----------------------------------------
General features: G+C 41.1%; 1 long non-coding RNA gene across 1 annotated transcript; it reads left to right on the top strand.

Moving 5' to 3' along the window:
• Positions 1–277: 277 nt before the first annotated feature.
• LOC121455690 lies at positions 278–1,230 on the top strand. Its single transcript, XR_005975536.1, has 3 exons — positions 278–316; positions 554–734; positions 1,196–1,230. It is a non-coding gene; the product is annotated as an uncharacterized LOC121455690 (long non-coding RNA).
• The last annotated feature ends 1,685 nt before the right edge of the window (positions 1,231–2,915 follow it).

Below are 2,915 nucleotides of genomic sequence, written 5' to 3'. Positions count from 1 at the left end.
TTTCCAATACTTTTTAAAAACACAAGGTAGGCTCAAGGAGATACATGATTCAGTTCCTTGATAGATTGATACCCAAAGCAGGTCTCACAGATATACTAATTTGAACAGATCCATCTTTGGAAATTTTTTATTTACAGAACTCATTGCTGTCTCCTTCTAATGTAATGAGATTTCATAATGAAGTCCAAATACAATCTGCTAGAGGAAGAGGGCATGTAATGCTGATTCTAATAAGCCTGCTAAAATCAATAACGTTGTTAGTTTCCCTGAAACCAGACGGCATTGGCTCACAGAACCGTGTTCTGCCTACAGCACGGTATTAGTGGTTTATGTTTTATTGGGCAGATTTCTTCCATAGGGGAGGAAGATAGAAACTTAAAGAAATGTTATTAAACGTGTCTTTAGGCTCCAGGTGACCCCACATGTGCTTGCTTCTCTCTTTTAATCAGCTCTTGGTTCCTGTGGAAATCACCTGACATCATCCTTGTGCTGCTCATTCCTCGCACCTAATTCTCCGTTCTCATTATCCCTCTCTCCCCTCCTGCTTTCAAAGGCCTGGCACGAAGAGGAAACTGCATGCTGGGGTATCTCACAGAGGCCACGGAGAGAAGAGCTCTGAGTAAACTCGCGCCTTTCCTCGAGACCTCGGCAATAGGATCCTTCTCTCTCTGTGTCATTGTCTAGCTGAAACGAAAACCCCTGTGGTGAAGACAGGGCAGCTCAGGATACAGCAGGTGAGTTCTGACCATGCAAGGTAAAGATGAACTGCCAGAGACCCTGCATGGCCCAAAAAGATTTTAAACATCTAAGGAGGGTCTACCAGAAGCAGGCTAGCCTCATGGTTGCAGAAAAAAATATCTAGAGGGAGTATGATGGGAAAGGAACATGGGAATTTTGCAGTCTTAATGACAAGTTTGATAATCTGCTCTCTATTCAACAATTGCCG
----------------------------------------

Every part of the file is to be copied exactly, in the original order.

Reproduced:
General features: G+C 41.1%; 1 long non-coding RNA gene across 1 annotated transcript; it reads left to right on the top strand.

Moving 5' to 3' along the window:
• Positions 1–277: 277 nt before the first annotated feature.
• LOC121455690 lies at positions 278–1,230 on the top strand. Its single transcript, XR_005975536.1, has 3 exons — positions 278–316; positions 554–734; positions 1,196–1,230. It is a non-coding gene; the product is annotated as an uncharacterized LOC121455690 (long non-coding RNA).
• The last annotated feature ends 1,685 nt before the right edge of the window (positions 1,231–2,915 follow it).

Below are 2,915 nucleotides of genomic sequence, written 5' to 3'. Positions count from 1 at the left end.
TTTCCAATACTTTTTAAAAACACAAGGTAGGCTCAAGGAGATACATGATTCAGTTCCTTGATAGATTGATACCCAAAGCAGGTCTCACAGATATACTAATTTGAACAGATCCATCTTTGGAAATTTTTTATTTACAGAACTCATTGCTGTCTCCTTCTAATGTAATGAGATTTCATAATGAAGTCCAAATACAATCTGCTAGAGGAAGAGGGCATGTAATGCTGATTCTAATAAGCCTGCTAAAATCAATAACGTTGTTAGTTTCCCTGAAACCAGACGGCATTGGCTCACAGAACCGTGTTCTGCCTACAGCACGGTATTAGTGGTTTATGTTTTATTGGGCAGATTTCTTCCATAGGGGAGGAAGATAGAAACTTAAAGAAATGTTATTAAACGTGTCTTTAGGCTCCAGGTGACCCCACATGTGCTTGCTTCTCTCTTTTAATCAGCTCTTGGTTCCTGTGGAAATCACCTGACATCATCCTTGTGCTGCTCATTCCTCGCACCTAATTCTCCGTTCTCATTATCCCTCTCTCCCCTCCTGCTTTCAAAGGCCTGGCACGAAGAGGAAACTGCATGCTGGGGTATCTCACAGAGGCCACGGAGAGAAGAGCTCTGAGTAAACTCGCGCCTTTCCTCGAGACCTCGGCAATAGGATCCTTCTCTCTCTGTGTCATTGTCTAGCTGAAACGAAAACCCCTGTGGTGAAGACAGGGCAGCTCAGGATACAGCAGGTGAGTTCTGACCATGCAAGGTAAAGATGAACTGCCAGAGACCCTGCATGGCCCAAAAAGATTTTAAACATCTAAGGAGGGTCTACCAGAAGCAGGCTAGCCTCATGGTTGCAGAAAAAAATATCTAGAGGGAGTATGATGGGAAAGGAACATGGGAATTTTGCAGTCTTAATGACAAGTTTGATAATCTGCTCTCTATTCAACAATTGCCG